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Occlusion: What’s Behind a Bite?

According to the American Association of Orthodontists, occlusion is the relationship between your upper (maxillary) and lower (mandibular) teeth as they come into functional contact, such as when you bite, chew or close your jaws together. The way the occlusal (chewing) surfaces of any of your teeth come together affects the other teeth, in addition to your gums, your neck and head, the muscles of the jaw, the jaw joint and your oral health.

When your dentist examines your occlusion, he or she is looking at how chewing forces, or those forces that occur when your teeth come together, could cause a breakdown of the teeth, gums, muscles and joints. Force is also exerted on your teeth when they come together during clenching or grinding. Your dentist will assess what might be done, if necessary, to prevent or correct any problems associated with chewing force.

Evaluating Your Occlusion
There are a number of common signs that are indicative of malocclusion. People who experience these signs are advised to talk to their dentist about an occlusal evaluation. Signs that there might be a problem with your occlusion include:

Excessive tooth wear
Tooth breakage
Tooth loss
Previous root canals
Tooth sensitivity
Head and neck muscle pain
Jaw joint pain
Joint noises
What’s Normal and What’s Not? Classes of Occlusion
Dentists consider occlusion to be normal when the upper and lower teeth fit nicely and evenly together with the least amount of destructive interferences.

A Class I occlusion is what is typically considered the “ideal” and least destructive occlusal relationship. Although this is a gross oversimplification, a Class I occlusal relationship is often identified by the lower anterior incisors sitting just behind the upper anterior incisors when biting down. Malocclusion is defined as improper occlusion, or the abnormal coming together of the teeth.

A Class II malocclusion is identified by the lower anterior incisors positioned significantly behind the upper anterior incisors when biting down. Commonly referred to as an overbite, it is typical of a Class II malocclusion to find the lower front teeth hitting close to or on the gum tissue behind the upper teeth. If left untreated, a Class II malocclusion can result in discomfort, excessive wear of the front teeth, bone damage and the eventual loss of the upper anterior incisors.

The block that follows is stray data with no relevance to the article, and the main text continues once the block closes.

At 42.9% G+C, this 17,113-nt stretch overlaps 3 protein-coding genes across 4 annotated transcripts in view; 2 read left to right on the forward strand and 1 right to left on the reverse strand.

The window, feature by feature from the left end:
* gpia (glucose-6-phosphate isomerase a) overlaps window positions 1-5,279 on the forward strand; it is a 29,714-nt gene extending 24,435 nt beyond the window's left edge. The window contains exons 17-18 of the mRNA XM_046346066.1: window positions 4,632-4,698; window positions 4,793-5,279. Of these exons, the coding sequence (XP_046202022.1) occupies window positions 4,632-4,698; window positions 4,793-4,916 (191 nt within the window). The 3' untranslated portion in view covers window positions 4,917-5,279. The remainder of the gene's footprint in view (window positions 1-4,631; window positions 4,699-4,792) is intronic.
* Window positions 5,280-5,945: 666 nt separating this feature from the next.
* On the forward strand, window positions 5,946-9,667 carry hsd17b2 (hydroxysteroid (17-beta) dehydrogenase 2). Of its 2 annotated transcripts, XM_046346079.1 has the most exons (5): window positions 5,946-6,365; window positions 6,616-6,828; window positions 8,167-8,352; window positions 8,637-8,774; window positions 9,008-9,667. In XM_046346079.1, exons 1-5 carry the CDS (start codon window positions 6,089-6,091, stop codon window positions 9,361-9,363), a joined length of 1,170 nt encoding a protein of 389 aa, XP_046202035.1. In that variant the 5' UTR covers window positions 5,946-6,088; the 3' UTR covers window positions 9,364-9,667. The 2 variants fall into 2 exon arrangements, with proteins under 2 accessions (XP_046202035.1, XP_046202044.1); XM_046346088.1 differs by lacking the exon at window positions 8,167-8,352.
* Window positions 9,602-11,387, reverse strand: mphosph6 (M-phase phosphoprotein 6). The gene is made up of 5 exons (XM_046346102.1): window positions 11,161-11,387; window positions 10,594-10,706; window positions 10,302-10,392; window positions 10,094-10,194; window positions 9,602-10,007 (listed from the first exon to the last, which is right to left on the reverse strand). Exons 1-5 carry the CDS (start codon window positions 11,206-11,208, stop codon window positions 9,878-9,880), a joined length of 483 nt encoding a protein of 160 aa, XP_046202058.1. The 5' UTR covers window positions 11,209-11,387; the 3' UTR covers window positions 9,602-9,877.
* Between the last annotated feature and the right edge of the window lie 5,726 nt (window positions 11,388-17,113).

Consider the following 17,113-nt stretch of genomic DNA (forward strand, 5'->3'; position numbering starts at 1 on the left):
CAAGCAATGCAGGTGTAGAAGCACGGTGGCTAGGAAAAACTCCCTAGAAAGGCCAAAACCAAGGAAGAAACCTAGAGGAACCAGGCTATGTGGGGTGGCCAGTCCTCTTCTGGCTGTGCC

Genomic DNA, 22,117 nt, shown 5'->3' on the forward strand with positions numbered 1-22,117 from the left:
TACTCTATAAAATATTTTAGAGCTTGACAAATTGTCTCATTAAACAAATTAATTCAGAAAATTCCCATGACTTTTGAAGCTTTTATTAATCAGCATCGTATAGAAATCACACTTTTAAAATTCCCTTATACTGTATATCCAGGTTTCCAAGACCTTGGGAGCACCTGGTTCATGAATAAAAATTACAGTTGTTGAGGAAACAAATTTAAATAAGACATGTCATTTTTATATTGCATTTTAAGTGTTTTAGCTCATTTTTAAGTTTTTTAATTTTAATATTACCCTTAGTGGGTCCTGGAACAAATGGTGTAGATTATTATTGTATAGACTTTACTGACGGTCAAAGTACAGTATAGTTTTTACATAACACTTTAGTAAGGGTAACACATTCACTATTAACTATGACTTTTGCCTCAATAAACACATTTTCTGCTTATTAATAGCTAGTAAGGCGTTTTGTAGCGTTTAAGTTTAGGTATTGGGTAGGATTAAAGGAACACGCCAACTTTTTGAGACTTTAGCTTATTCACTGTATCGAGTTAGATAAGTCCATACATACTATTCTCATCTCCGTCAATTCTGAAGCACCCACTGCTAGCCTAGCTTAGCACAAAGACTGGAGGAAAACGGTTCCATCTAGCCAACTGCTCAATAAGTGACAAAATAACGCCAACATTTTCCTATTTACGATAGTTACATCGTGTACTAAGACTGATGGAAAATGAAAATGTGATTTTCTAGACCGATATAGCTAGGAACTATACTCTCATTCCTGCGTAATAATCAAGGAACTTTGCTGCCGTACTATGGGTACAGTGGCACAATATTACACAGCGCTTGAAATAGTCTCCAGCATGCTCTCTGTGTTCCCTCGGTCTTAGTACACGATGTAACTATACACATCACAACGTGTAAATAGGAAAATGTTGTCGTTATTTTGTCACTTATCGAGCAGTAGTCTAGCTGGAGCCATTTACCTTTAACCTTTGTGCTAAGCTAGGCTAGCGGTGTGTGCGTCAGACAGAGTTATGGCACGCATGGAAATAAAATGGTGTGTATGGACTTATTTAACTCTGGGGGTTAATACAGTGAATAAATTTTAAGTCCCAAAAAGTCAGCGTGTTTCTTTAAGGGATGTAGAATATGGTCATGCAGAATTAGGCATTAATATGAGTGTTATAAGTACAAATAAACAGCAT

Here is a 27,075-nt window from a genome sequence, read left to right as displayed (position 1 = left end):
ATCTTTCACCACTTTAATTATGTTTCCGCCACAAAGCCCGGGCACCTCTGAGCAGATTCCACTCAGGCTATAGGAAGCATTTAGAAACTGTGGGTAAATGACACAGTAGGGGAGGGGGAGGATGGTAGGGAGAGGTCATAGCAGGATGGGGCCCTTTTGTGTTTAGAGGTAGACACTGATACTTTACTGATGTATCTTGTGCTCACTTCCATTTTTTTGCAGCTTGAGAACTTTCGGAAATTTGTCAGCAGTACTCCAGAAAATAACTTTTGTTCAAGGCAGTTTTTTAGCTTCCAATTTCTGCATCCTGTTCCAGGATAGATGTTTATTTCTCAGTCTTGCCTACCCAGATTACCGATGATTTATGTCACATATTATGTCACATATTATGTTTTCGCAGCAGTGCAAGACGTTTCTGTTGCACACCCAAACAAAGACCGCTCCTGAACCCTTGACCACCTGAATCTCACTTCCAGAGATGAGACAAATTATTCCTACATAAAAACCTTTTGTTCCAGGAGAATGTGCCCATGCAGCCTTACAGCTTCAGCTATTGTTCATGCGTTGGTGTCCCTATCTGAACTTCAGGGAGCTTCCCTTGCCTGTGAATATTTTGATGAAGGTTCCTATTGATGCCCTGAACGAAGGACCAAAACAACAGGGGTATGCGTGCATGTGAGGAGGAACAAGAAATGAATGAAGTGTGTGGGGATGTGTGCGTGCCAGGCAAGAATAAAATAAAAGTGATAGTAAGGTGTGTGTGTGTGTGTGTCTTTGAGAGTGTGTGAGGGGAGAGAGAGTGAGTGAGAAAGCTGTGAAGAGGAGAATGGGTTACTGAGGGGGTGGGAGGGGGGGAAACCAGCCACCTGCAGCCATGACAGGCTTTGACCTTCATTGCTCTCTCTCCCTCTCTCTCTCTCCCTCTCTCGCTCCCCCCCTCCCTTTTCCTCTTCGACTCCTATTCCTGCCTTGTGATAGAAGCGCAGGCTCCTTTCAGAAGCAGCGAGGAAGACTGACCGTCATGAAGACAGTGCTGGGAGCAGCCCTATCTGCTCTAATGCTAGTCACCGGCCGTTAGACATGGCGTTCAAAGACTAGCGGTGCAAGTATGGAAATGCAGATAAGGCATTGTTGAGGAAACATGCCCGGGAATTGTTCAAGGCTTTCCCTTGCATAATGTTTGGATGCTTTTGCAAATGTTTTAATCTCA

A Class III malocclusion is identified by the lower anterior incisors positioned edge to edge with, or just in front of, the upper anterior incisors. This type of malocclusion may also be referred to as a crossbite.

It is important to note that just because teeth might not look “normal” or fall into the classification of proper occlusion, if there is an absence of signs or symptoms of pathology, then occlusion is most likely “normal” for that individual. Likewise, it is possible for a person with a “normal” occlusion to experience pain and dental problems and possibly require occlusal adjustments.

How Malocclusion Can Affect Your Oral Health
There are five main muscles that control your ability to open and close your mouth. Together these muscles can generate tremendous forces when chewing, clenching and grinding your teeth. If a misalignment of the teeth is present, these large forces can be translated form the misaligned teeth as destructive forces to the ligaments and bone that hold the teeth in place, the muscles of the head and neck and the jaw joint.

If left untreated, malocclusion could lead to:

Chronic headaches
Temporomandibular joint disorder (TMJ)
Muscle pain
Tooth movement
Tooth loss
Injuries to the teeth
Tooth wear
Tooth sensitivity
If you and your dentist determine that your occlusion is contributing to and/or causing dental problems – whether pain, chipped or broken teeth, failing restorations or other consequences of a bad bite – a treatment plan may be developed to adjust your occlusion. In order to do this, your dentist will require a full series of intraoral radiographs (X-rays), photographs and impressions of your teeth so that models can be made of how they come together. Your dentist may also want a CT of your tempromandibular joint (TMJ).

Using these materials as a basis for further study, your dentist will determine the best way to modify your teeth to improve your occlusion. This may involve reshaping, restoring (dental crowns, dental veneers, composite bonding), or repositioning (orthodontics) some or all of your teeth. In severe circumstances, surgery to reposition the jaw – called orthognathic surgery – may be required.

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